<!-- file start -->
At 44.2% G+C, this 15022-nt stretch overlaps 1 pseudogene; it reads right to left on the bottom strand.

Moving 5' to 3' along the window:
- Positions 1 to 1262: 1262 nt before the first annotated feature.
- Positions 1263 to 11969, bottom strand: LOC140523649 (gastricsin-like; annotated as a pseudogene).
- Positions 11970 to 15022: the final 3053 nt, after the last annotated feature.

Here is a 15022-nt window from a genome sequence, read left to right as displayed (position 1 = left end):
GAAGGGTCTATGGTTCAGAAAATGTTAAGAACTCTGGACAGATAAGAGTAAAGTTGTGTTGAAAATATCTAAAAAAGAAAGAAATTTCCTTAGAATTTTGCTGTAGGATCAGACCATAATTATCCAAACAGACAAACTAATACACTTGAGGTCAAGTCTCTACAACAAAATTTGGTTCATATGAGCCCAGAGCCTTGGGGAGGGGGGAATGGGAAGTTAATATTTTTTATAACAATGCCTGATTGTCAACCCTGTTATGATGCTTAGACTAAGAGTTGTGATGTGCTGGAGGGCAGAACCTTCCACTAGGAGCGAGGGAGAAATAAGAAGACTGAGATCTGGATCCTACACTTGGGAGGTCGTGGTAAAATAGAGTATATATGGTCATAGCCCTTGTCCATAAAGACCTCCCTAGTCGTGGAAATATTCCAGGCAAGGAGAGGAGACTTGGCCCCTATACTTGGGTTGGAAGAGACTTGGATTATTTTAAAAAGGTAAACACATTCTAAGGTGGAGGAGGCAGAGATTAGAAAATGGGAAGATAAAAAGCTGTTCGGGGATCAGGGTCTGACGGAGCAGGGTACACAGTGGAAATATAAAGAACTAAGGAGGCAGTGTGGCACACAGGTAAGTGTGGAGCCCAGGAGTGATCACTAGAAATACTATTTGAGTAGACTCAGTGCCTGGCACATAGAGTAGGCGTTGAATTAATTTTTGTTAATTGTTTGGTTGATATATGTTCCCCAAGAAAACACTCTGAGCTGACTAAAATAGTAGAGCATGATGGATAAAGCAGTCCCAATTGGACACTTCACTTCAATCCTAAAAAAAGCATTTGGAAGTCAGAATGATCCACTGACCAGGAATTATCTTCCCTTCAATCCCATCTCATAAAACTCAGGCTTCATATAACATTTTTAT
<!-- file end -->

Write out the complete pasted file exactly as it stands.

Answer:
At 44.2% G+C, this 15022-nt stretch overlaps 1 pseudogene; it reads right to left on the bottom strand.

Moving 5' to 3' along the window:
- Positions 1 to 1262: 1262 nt before the first annotated feature.
- Positions 1263 to 11969, bottom strand: LOC140523649 (gastricsin-like; annotated as a pseudogene).
- Positions 11970 to 15022: the final 3053 nt, after the last annotated feature.

Here is a 15022-nt window from a genome sequence, read left to right as displayed (position 1 = left end):
GAAGGGTCTATGGTTCAGAAAATGTTAAGAACTCTGGACAGATAAGAGTAAAGTTGTGTTGAAAATATCTAAAAAAGAAAGAAATTTCCTTAGAATTTTGCTGTAGGATCAGACCATAATTATCCAAACAGACAAACTAATACACTTGAGGTCAAGTCTCTACAACAAAATTTGGTTCATATGAGCCCAGAGCCTTGGGGAGGGGGGAATGGGAAGTTAATATTTTTTATAACAATGCCTGATTGTCAACCCTGTTATGATGCTTAGACTAAGAGTTGTGATGTGCTGGAGGGCAGAACCTTCCACTAGGAGCGAGGGAGAAATAAGAAGACTGAGATCTGGATCCTACACTTGGGAGGTCGTGGTAAAATAGAGTATATATGGTCATAGCCCTTGTCCATAAAGACCTCCCTAGTCGTGGAAATATTCCAGGCAAGGAGAGGAGACTTGGCCCCTATACTTGGGTTGGAAGAGACTTGGATTATTTTAAAAAGGTAAACACATTCTAAGGTGGAGGAGGCAGAGATTAGAAAATGGGAAGATAAAAAGCTGTTCGGGGATCAGGGTCTGACGGAGCAGGGTACACAGTGGAAATATAAAGAACTAAGGAGGCAGTGTGGCACACAGGTAAGTGTGGAGCCCAGGAGTGATCACTAGAAATACTATTTGAGTAGACTCAGTGCCTGGCACATAGAGTAGGCGTTGAATTAATTTTTGTTAATTGTTTGGTTGATATATGTTCCCCAAGAAAACACTCTGAGCTGACTAAAATAGTAGAGCATGATGGATAAAGCAGTCCCAATTGGACACTTCACTTCAATCCTAAAAAAAGCATTTGGAAGTCAGAATGATCCACTGACCAGGAATTATCTTCCCTTCAATCCCATCTCATAAAACTCAGGCTTCATATAACATTTTTAT